Fear is not an operating model you want to choose. Of course, you sometimes must operate from fear for short intervals, when you must do something risky or when something makes you uncomfortable, but you never want to live there. Operating from a position of fear can create a death spiral if you stay there for long periods of time. It is hard to be positive or hopeful when you are in fear because your ability to think realistically shuts down and you imagine all the worst things that could happen. A prolonged negative point of view can freeze you in place and immobilize you.5

Most of us try to live in the operating model of love. We are born with the ability to get enjoyment from socializing with others and from new experiences. We also are born with the capacity to give and receive, to laugh and find joy and beauty everywhere it exists.

Stay Out of the Bubble, Stay Off Autopilot

Although many people want to operate from a position of love and respect, they sometimes find themselves blinded by their own perspective or self-focused thoughts. We tend to get distracted by our thoughts and immediate needs and to hyper-focus on our own point of view. This self-centered focus can put our thoughts and emotions in a bubble. When you operate from your own bubble, you are not perceiving the world around you; your mind is working in overdrive and creating doubts and fear, or even giving you the wrong information. In the end, this cripples your ability to be successful.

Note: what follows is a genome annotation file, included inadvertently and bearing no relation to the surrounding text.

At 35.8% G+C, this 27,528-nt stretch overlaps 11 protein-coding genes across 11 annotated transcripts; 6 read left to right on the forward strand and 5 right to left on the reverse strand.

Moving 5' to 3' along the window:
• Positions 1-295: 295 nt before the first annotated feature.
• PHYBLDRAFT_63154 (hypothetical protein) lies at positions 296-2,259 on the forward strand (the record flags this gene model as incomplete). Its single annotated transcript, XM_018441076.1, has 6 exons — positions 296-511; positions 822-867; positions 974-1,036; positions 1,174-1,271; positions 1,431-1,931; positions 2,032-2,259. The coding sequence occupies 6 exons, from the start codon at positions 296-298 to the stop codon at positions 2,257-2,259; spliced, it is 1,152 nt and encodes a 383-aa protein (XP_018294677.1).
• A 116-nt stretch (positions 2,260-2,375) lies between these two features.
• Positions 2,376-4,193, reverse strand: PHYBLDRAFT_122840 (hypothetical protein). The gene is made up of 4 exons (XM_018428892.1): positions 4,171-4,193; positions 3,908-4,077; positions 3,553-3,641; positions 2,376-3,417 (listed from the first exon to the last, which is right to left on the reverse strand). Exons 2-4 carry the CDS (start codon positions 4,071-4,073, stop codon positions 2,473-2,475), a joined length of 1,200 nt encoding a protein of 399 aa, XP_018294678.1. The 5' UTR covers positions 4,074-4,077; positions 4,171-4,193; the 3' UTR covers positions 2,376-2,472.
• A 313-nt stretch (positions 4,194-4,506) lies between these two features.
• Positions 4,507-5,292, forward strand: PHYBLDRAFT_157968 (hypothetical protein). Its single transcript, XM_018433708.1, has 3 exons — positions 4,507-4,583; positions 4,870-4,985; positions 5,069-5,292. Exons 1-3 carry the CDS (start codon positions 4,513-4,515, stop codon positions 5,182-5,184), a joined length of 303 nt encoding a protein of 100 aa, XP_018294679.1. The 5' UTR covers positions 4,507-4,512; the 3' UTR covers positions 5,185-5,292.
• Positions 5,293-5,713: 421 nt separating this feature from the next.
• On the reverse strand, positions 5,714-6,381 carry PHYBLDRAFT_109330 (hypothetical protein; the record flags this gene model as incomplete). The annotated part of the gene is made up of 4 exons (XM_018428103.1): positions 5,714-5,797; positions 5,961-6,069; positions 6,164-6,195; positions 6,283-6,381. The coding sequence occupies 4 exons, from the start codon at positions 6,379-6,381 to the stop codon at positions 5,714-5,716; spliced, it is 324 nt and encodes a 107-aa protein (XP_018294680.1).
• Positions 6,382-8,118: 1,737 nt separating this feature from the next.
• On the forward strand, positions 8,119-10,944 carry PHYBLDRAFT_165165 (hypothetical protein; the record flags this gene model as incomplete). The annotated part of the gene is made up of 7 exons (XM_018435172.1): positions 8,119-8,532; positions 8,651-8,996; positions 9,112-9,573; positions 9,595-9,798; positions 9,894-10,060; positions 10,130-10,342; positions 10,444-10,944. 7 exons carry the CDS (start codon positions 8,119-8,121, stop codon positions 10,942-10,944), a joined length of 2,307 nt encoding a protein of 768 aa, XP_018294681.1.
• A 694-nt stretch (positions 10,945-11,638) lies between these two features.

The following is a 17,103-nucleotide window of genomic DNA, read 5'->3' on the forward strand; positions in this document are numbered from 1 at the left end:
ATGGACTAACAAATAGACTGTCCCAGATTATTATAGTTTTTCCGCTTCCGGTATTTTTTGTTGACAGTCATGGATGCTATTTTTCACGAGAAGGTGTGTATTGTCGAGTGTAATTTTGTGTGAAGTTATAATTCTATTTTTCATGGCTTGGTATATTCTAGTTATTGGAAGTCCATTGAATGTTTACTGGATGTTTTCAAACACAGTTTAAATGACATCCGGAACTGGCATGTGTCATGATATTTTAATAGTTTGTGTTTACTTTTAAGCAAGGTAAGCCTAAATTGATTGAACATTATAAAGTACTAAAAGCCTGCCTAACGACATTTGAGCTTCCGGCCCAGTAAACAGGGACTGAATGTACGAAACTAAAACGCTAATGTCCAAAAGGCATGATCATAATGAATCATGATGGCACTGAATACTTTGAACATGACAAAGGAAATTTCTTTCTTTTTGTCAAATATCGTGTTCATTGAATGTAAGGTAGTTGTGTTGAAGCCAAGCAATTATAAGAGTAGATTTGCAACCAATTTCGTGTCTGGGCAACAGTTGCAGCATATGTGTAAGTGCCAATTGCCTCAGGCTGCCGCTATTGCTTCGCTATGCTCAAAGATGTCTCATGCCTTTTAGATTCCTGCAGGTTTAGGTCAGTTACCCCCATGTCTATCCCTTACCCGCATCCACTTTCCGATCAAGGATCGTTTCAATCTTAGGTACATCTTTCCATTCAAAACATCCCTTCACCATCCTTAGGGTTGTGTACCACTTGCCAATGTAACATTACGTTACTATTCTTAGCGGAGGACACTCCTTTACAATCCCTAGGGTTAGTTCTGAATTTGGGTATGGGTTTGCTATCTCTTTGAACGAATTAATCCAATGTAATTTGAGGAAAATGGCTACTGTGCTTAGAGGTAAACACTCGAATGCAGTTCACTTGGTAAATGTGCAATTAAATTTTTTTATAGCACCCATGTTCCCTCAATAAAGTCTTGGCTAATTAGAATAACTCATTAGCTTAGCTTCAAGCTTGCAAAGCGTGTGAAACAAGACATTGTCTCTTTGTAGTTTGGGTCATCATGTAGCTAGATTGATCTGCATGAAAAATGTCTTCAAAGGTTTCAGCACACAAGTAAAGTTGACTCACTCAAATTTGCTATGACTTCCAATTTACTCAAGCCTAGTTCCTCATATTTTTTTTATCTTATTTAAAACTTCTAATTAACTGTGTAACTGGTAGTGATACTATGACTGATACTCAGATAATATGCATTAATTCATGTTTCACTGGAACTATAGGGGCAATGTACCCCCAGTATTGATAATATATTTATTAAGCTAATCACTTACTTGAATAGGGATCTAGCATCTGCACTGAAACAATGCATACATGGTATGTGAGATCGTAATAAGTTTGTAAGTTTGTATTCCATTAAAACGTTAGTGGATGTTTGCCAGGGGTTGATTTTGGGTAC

Living in a bubble of fear or negativity happens to everyone from time to time. But fear does not have to be your operating model. The important thing is to choose your operating model and stay within it as much as you can.

Most of the time, we live on autopilot. When we engage in everyday life, we rely on habits and we react to things without considering every decision. If I didn’t have my morning routine, I would be lost. At the same time, when it comes to big decisions and important events, I stop and think, plan carefully, and choose to be proactive rather than reactive. For the important things in my life, I make sure I have the space between stimulus and response that Frankl talks about.

But underlying it all, I have an operating model that underpins my habits and routines. That operating model is love.

It’s important to understand that we can choose our operating model. If we don’t consciously choose an operating model, our unconscious processes will choose one for us, and it will probably be fear.